The news that at least two people on board had stolen passports led to speculation about the possibility they were connected to a terrorist organization. But as NPR's Brian Naylor reported on Morning Edition, stolen passports and other fraudulent travel papers are a growing problem around the world and are used for a wide variety of reasons.

-- Expanded Search. Malaysian authorities, as well as "search teams from Australia, China, Thailand, Indonesia, Singapore, Vietnam, Philippines, New Zealand and the United States of America" are now looking for signs of the jet on "both sides" of the Malay peninsula, Malaysian civil aviation chief Azharuddin Abdul Rahman said Tuesday.

The airline said Tuesday that searchers are also looking "on land in between" that is, on the Malay peninsula between the South China Sea and the Malacca Strait. According to the airline, "the authorities are looking at a possibility of an attempt made by MH370 to turn back to Subang," an airport on the peninsula.

-- Four Focuses. It likely won't be until the plane is found that investigators can start to figure out exactly what happened and whether some sort of catastrophic mechanical failure was responsible for its disappearance. But as the investigation continues, police in Malaysia are also concerned about four possibilities, the inspector general said Tuesday: "hijacking, sabotage, personal problems among the crew and passengers, and psychological problems among the crew and passengers."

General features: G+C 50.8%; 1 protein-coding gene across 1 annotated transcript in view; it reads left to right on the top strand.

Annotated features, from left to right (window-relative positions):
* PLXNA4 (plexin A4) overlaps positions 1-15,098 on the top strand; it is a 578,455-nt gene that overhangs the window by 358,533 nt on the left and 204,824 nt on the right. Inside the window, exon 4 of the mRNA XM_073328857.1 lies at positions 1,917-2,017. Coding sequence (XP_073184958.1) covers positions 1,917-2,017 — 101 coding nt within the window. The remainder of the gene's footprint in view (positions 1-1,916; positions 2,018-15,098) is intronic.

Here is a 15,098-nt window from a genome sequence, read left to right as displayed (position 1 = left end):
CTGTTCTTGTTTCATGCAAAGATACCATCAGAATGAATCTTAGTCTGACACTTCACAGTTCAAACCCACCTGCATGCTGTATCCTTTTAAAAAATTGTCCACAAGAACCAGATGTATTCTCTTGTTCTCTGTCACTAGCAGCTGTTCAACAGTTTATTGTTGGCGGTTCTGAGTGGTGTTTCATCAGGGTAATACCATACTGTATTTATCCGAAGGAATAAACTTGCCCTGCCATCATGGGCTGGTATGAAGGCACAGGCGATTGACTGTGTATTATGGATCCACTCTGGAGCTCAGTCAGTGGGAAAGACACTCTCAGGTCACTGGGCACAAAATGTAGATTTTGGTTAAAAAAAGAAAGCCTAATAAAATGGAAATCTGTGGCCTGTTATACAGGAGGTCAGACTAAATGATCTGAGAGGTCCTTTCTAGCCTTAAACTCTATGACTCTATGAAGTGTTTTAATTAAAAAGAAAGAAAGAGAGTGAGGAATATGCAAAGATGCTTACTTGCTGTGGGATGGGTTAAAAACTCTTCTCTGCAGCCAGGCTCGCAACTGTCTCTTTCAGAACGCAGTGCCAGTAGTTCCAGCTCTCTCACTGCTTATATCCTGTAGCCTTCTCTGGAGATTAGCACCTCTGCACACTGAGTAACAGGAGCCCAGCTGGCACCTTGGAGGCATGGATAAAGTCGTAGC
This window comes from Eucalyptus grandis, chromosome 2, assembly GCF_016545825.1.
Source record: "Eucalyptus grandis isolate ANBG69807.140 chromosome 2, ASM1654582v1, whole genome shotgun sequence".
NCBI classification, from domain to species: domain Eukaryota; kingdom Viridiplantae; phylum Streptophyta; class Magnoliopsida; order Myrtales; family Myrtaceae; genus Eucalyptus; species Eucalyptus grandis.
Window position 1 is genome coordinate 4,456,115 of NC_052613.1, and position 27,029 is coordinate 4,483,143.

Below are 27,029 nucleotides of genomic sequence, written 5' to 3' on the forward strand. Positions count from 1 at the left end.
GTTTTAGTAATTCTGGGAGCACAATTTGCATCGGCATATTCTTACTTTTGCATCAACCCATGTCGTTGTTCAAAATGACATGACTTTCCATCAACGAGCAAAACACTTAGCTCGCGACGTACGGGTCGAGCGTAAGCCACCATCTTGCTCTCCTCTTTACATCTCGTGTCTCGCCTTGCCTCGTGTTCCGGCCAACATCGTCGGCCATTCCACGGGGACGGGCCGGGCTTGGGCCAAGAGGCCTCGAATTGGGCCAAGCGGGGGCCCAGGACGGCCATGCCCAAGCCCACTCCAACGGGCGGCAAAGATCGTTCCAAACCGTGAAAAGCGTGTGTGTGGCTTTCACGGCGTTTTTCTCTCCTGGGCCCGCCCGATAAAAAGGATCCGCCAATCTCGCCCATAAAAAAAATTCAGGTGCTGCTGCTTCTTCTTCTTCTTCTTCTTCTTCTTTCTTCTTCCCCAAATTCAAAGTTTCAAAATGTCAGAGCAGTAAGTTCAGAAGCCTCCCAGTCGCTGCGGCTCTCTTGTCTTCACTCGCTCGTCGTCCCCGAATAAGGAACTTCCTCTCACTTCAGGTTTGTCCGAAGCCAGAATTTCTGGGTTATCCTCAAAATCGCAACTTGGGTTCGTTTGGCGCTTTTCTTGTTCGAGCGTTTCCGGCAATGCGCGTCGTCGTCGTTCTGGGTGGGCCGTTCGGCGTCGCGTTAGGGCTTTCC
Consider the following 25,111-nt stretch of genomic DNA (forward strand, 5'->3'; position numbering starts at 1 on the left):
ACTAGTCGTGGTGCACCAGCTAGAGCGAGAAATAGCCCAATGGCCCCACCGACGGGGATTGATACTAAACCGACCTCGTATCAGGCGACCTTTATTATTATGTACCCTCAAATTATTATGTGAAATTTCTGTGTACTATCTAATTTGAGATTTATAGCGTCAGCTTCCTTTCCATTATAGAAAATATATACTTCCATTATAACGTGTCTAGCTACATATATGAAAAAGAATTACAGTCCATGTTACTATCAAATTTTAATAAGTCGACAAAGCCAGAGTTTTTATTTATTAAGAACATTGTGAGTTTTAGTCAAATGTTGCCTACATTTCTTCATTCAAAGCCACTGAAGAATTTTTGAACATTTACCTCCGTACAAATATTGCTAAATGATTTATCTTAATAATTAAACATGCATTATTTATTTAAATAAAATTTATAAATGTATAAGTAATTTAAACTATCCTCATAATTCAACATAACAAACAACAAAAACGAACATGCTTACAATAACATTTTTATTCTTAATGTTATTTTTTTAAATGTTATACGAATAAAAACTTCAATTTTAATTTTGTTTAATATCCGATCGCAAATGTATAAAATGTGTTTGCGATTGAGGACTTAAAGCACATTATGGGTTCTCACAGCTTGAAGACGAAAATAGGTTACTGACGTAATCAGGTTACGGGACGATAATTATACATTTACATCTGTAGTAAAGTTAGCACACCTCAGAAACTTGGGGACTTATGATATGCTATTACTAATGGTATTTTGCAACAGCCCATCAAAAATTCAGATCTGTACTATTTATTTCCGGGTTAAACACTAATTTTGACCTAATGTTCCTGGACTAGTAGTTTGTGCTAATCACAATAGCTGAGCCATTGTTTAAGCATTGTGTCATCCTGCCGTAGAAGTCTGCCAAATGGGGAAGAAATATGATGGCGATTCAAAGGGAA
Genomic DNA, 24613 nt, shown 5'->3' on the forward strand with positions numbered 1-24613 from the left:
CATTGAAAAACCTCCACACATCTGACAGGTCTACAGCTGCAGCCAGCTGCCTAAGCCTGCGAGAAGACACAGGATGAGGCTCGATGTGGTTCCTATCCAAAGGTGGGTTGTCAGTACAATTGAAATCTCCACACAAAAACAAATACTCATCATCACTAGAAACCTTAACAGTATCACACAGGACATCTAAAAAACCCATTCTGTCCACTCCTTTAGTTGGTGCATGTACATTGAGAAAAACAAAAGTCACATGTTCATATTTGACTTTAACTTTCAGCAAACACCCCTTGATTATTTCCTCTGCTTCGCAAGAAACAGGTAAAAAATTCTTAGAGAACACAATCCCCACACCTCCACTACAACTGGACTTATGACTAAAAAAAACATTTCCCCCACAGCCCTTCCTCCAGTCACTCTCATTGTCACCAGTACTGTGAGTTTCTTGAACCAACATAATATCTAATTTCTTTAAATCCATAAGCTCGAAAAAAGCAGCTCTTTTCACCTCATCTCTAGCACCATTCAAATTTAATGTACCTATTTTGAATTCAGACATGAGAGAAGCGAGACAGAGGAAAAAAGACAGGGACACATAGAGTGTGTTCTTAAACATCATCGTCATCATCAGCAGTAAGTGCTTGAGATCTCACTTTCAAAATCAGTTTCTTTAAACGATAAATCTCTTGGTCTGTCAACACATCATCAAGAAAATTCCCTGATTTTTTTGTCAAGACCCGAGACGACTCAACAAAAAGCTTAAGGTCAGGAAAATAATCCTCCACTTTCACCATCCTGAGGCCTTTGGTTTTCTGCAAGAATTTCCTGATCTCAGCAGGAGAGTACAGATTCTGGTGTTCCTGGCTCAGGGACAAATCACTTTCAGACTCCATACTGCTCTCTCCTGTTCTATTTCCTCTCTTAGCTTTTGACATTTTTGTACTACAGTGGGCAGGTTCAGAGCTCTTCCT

-- No Missing Passengers. Also Tuesday, Malaysia Airlines sought to correct earlier reports about five passengers who allegedly checked in, had bags put on the flight, but then did not board the plane. Those earlier reports indicated that the bags supposedly put on board were removed before the plane took off. But the airline now says that "there were four (4) passengers who had valid booking to travel on flight MH370, 8 March 2014, but did not show up to check-in for the flight." Since they had not checked in, those four did not have any baggage that needed to be removed from the jet, the airline says.